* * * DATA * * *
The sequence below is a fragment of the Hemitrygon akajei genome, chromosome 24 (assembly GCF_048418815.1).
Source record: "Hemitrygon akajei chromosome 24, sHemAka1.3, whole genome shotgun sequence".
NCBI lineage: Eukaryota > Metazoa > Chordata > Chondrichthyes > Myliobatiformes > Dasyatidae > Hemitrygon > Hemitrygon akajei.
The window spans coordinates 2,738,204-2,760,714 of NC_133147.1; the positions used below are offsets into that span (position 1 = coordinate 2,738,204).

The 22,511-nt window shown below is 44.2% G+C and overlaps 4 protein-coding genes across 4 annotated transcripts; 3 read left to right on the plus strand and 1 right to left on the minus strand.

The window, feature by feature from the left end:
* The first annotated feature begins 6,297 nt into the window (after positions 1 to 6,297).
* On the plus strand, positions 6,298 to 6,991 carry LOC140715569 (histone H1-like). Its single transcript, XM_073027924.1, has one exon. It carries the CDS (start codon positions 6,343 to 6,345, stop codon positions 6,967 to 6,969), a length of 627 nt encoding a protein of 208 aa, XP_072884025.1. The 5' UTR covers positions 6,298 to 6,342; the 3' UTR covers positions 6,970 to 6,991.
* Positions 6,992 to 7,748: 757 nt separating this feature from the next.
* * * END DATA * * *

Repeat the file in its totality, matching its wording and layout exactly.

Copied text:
The sequence below is a fragment of the Hemitrygon akajei genome, chromosome 24 (assembly GCF_048418815.1).
Source record: "Hemitrygon akajei chromosome 24, sHemAka1.3, whole genome shotgun sequence".
NCBI lineage: Eukaryota > Metazoa > Chordata > Chondrichthyes > Myliobatiformes > Dasyatidae > Hemitrygon > Hemitrygon akajei.
The window spans coordinates 2,738,204-2,760,714 of NC_133147.1; the positions used below are offsets into that span (position 1 = coordinate 2,738,204).

The 22,511-nt window shown below is 44.2% G+C and overlaps 4 protein-coding genes across 4 annotated transcripts; 3 read left to right on the plus strand and 1 right to left on the minus strand.

The window, feature by feature from the left end:
* The first annotated feature begins 6,297 nt into the window (after positions 1 to 6,297).
* On the plus strand, positions 6,298 to 6,991 carry LOC140715569 (histone H1-like). Its single transcript, XM_073027924.1, has one exon. It carries the CDS (start codon positions 6,343 to 6,345, stop codon positions 6,967 to 6,969), a length of 627 nt encoding a protein of 208 aa, XP_072884025.1. The 5' UTR covers positions 6,298 to 6,342; the 3' UTR covers positions 6,970 to 6,991.
* Positions 6,992 to 7,748: 757 nt separating this feature from the next.